Written by Jonathan Maberry
Art by Tony Vargas
Published by IDW Publishing
Release date: November 19, 2014
Zombies are hot right now, and it seems like with the popularity of The Walking Dead, everyone’s trying to take a bite – pun definitely intended – of the market. Where many books in this genre fails though, Rot & Ruin not only succeeds, but stands out from the rest.
Rot & Ruin #3 continues our heroes journey as they continue their quest to track and find the mysterious plane they saw across the sky. In the last issue, Benny and his friends came upon a well-protected farm lead by Farmer John. With high walls and plenty of food to go around, it seems like Farmer John’s compound may offer our heroes a bit of solace in their travels, but Benny and friends are not convinced. Having grown up in a world full of rotters, and I as a long time zombie movie fan, Benny and friends have their doubts about Farmer John’s true intentions which are quickly revealed – his plan is to repopulate the world by having a stable of fertile young girls he calls “cows” constantly producing children at the hands of a few selected men he calls “bulls.” As the crew tries to escape, they are rallied in by Farmer John’s men.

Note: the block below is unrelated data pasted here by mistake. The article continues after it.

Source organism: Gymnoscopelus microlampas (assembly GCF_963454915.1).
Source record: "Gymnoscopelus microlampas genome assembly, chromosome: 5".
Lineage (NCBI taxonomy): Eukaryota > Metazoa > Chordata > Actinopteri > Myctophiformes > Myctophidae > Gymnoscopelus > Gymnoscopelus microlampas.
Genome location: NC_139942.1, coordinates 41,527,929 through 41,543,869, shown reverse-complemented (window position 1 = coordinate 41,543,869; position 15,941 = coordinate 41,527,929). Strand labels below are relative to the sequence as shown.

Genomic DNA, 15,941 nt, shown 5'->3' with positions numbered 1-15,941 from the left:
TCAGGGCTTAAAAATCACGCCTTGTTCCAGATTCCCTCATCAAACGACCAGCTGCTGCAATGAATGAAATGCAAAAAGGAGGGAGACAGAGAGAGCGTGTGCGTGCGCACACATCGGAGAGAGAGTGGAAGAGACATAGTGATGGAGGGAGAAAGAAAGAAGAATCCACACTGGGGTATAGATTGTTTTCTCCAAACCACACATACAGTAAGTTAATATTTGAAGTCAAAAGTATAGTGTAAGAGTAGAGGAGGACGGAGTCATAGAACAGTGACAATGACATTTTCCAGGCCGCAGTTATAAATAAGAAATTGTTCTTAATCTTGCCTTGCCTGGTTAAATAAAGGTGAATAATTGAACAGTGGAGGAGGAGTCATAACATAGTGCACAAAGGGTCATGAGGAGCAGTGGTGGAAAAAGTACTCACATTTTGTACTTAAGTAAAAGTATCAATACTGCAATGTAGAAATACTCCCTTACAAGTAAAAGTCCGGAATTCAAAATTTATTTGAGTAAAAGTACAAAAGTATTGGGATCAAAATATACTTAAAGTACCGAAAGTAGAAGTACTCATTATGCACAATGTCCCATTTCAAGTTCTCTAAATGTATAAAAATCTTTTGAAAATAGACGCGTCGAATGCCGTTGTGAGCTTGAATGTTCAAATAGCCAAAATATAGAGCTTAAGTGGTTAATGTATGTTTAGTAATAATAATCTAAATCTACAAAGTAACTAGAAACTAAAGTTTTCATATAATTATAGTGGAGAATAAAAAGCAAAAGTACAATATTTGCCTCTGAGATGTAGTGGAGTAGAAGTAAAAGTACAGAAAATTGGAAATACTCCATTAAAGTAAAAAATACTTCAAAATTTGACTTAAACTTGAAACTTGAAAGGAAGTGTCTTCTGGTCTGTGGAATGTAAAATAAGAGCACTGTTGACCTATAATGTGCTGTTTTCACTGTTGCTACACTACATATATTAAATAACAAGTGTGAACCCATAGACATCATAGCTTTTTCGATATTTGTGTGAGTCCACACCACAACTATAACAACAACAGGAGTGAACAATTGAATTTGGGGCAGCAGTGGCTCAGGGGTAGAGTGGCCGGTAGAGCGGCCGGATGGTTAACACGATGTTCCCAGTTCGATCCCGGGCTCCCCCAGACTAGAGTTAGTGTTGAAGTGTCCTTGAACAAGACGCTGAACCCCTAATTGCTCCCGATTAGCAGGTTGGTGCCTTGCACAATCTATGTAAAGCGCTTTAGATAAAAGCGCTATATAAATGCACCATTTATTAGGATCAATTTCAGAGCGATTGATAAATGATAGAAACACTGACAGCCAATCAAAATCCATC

While many books in this genre manage to create a realistic setting for a zombie apocalypse, they often fail at showing the true horrors that such an event would create. It’s easy to write a zombie story, but what makes a great zombie book is more than just a story about the walking dead, but rather an exploration of what makes us human and the things that we are willing to do to ensure the safety of our loved ones. Rot & Ruin does this perfectly.
With award-winning writer Jonathan Maberry at the helm, the writing in this series continues to be great. The dialogue is realistic and simple to understand, and the pacing of the book kept me on the edge of my seat throughout, especially with the reveals at the end. It’s nice to read a book that doesn’t play around the issue, but tackles it head on while keeping it entertaining.
Rot & Ruin is a comic book after all, and what can often make or break a book is the art. Tony Vargas does a terrific job on pencils creating a welcoming yet guarded feeling during the farm scenes. While the book does have dark undertones, the art is often light and airy, and Vargas makes great use of shading when it’s appropriate in order to highlight a panel.
Overall, Rot & Ruin #3 is another great issue in this series. If you want more zombie horror, then this book is one you’ll definitely want to add to your pull list.